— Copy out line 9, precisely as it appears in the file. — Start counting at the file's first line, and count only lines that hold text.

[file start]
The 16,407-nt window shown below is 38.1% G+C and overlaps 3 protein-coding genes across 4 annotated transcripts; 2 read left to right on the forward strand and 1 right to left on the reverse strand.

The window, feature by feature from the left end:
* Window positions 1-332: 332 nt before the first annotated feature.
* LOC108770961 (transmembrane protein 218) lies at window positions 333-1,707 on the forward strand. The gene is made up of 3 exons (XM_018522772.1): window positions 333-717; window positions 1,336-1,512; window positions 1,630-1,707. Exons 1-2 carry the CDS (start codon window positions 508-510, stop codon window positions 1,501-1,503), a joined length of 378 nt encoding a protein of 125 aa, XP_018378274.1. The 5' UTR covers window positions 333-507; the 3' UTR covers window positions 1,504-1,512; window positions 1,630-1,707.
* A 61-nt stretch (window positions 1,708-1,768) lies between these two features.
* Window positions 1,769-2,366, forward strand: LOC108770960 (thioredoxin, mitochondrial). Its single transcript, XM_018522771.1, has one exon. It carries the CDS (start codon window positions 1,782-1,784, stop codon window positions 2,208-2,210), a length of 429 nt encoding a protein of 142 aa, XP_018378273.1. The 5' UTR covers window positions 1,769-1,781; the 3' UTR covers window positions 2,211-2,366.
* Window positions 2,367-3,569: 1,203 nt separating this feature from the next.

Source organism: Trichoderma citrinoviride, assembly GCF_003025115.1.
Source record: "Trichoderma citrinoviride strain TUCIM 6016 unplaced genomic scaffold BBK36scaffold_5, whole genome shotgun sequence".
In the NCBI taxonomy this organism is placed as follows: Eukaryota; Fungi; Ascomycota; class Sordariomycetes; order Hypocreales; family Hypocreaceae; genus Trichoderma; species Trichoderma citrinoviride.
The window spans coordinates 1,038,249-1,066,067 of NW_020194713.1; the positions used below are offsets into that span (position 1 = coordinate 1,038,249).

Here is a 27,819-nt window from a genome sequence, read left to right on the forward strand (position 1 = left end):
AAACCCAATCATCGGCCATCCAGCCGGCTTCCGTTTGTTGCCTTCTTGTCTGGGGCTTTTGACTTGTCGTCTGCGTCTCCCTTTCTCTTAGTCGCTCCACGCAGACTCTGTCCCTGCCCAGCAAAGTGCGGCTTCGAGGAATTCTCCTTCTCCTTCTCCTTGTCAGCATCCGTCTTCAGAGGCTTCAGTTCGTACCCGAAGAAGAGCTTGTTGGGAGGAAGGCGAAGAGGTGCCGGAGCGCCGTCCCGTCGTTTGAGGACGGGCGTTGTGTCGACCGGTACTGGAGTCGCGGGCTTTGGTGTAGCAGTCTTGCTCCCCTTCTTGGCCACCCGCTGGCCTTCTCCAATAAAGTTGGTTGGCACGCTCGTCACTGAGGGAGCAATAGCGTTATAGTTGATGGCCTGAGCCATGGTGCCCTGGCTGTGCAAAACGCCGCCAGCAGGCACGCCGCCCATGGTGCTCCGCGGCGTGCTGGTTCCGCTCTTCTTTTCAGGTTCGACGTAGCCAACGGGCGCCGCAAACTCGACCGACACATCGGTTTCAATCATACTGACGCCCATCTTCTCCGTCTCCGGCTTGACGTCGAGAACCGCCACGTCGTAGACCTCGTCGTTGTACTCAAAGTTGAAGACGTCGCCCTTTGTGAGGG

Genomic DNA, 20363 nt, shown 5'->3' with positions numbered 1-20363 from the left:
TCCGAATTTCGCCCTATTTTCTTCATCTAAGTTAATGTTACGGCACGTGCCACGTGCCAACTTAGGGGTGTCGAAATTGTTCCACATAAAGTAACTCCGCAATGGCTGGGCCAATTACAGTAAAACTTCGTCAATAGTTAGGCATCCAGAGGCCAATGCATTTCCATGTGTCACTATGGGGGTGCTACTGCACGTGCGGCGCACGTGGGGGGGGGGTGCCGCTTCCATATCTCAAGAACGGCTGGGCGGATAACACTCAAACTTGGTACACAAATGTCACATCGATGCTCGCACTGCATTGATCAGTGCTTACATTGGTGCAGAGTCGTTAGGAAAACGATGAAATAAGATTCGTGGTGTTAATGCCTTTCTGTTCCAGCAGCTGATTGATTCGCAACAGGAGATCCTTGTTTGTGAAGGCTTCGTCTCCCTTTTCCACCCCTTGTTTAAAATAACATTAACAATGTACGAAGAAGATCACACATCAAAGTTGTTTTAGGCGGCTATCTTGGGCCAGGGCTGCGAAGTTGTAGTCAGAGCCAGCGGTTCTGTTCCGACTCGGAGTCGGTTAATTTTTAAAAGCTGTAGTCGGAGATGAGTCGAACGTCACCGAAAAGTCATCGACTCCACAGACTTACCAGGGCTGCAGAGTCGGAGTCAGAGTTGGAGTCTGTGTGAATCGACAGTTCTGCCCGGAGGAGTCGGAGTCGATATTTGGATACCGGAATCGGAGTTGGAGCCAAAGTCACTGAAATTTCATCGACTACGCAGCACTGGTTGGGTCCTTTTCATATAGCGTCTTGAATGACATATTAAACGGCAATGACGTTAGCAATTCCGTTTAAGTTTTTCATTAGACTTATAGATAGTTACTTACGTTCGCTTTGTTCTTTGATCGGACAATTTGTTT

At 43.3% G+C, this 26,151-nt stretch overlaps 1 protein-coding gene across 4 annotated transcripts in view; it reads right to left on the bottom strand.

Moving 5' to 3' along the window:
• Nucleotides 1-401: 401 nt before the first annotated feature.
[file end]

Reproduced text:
Source record: "Trichoderma citrinoviride strain TUCIM 6016 unplaced genomic scaffold BBK36scaffold_5, whole genome shotgun sequence".